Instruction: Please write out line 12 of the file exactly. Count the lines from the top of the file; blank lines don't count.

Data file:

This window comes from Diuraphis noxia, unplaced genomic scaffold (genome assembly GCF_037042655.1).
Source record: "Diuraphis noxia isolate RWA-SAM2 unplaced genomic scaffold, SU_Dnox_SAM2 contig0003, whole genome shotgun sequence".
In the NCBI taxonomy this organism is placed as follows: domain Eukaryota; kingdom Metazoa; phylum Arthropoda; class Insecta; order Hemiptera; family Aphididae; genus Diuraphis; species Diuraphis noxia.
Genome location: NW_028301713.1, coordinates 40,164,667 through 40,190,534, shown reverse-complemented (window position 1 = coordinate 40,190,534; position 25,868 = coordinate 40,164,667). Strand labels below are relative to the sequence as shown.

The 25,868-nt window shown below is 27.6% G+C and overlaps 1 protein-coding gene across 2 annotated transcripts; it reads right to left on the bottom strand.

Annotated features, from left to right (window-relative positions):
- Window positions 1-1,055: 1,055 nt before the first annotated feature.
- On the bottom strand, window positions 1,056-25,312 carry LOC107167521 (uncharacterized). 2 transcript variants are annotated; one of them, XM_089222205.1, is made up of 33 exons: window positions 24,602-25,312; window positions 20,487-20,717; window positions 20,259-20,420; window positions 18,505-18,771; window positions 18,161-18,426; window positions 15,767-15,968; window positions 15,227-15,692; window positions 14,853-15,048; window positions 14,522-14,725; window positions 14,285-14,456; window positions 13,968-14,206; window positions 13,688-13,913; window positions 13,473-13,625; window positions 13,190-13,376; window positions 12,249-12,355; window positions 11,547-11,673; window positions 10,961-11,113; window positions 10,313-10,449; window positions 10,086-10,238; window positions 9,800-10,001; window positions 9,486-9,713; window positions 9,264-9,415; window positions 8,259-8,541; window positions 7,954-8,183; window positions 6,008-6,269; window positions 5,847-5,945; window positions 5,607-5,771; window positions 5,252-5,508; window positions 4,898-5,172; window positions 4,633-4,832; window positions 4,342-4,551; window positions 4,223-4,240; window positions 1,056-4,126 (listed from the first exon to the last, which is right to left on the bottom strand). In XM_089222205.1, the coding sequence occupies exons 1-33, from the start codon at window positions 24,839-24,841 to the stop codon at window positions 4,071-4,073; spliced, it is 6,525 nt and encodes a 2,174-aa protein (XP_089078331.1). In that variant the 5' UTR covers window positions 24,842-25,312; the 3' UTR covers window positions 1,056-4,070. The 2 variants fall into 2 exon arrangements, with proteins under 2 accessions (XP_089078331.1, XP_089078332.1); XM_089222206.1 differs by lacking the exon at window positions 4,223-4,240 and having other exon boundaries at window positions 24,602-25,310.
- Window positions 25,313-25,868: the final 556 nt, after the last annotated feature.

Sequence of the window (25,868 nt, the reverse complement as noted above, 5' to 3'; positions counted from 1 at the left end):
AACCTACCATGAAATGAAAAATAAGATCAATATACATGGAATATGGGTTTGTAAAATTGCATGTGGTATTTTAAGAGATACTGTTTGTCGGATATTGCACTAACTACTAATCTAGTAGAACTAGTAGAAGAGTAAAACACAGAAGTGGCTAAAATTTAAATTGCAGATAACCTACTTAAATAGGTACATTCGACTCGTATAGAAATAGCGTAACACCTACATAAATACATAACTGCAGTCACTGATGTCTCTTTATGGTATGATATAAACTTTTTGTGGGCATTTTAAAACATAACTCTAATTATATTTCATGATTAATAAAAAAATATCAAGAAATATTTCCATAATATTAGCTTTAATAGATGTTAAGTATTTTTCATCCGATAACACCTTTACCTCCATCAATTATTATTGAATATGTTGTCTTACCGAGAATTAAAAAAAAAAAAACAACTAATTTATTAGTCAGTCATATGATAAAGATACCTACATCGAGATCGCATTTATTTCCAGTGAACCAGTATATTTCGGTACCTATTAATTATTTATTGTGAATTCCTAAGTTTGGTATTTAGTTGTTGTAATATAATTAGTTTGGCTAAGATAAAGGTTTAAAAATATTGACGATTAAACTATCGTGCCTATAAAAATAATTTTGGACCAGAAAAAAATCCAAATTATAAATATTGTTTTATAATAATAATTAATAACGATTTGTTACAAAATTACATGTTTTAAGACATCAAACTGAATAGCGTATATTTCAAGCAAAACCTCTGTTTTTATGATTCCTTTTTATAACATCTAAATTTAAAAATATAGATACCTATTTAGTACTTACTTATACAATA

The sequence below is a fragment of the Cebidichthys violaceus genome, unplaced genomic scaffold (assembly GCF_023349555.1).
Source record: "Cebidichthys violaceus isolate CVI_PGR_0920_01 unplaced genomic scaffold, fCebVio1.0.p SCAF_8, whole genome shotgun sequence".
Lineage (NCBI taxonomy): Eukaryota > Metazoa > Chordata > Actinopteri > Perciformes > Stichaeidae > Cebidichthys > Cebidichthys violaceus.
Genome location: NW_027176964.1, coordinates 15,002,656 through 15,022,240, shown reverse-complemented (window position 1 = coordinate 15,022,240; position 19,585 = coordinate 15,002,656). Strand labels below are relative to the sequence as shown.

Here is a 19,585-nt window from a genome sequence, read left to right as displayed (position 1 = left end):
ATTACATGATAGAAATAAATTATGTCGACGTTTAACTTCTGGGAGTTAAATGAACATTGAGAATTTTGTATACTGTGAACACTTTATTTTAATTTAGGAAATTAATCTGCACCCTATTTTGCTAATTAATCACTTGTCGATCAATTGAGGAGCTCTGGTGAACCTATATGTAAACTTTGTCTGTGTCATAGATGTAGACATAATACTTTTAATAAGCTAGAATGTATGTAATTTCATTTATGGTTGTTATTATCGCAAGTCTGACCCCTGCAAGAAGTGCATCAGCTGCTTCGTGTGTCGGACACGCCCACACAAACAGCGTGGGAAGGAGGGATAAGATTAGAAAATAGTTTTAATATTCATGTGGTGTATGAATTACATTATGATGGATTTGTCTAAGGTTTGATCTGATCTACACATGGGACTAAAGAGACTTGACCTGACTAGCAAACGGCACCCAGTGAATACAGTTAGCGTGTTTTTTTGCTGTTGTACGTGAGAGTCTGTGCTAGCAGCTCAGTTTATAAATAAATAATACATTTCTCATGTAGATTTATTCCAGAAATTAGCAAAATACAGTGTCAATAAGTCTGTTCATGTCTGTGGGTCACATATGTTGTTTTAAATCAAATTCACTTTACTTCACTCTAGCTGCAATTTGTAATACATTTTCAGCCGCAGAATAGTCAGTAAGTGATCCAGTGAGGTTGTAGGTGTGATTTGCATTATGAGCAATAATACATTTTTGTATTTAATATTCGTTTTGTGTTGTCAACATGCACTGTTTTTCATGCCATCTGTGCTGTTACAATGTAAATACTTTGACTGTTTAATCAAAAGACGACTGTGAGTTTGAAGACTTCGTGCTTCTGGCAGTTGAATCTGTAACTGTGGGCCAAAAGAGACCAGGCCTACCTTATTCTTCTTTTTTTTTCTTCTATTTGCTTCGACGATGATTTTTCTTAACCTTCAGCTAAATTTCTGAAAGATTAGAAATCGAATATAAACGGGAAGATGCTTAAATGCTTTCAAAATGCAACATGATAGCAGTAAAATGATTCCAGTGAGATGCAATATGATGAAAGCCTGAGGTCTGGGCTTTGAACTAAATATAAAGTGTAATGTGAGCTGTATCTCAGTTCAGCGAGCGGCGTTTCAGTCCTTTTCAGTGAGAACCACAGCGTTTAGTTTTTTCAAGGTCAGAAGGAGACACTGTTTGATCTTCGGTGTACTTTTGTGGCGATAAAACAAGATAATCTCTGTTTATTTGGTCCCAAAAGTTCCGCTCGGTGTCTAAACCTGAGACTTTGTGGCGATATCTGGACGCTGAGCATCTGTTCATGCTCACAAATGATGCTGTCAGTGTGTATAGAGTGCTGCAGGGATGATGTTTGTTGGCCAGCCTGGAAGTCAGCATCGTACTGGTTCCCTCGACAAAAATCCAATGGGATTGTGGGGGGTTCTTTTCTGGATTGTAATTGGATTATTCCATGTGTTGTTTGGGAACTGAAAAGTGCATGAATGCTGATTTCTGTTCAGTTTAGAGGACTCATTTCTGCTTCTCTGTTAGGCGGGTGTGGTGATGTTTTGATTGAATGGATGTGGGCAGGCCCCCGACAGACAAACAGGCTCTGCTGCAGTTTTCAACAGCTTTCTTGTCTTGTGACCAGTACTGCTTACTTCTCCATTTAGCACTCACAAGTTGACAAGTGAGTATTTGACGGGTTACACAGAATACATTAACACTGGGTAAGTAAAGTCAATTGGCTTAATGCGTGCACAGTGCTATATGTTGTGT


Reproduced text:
The sequence below is a fragment of the Cebidichthys violaceus genome, unplaced genomic scaffold (assembly GCF_023349555.1).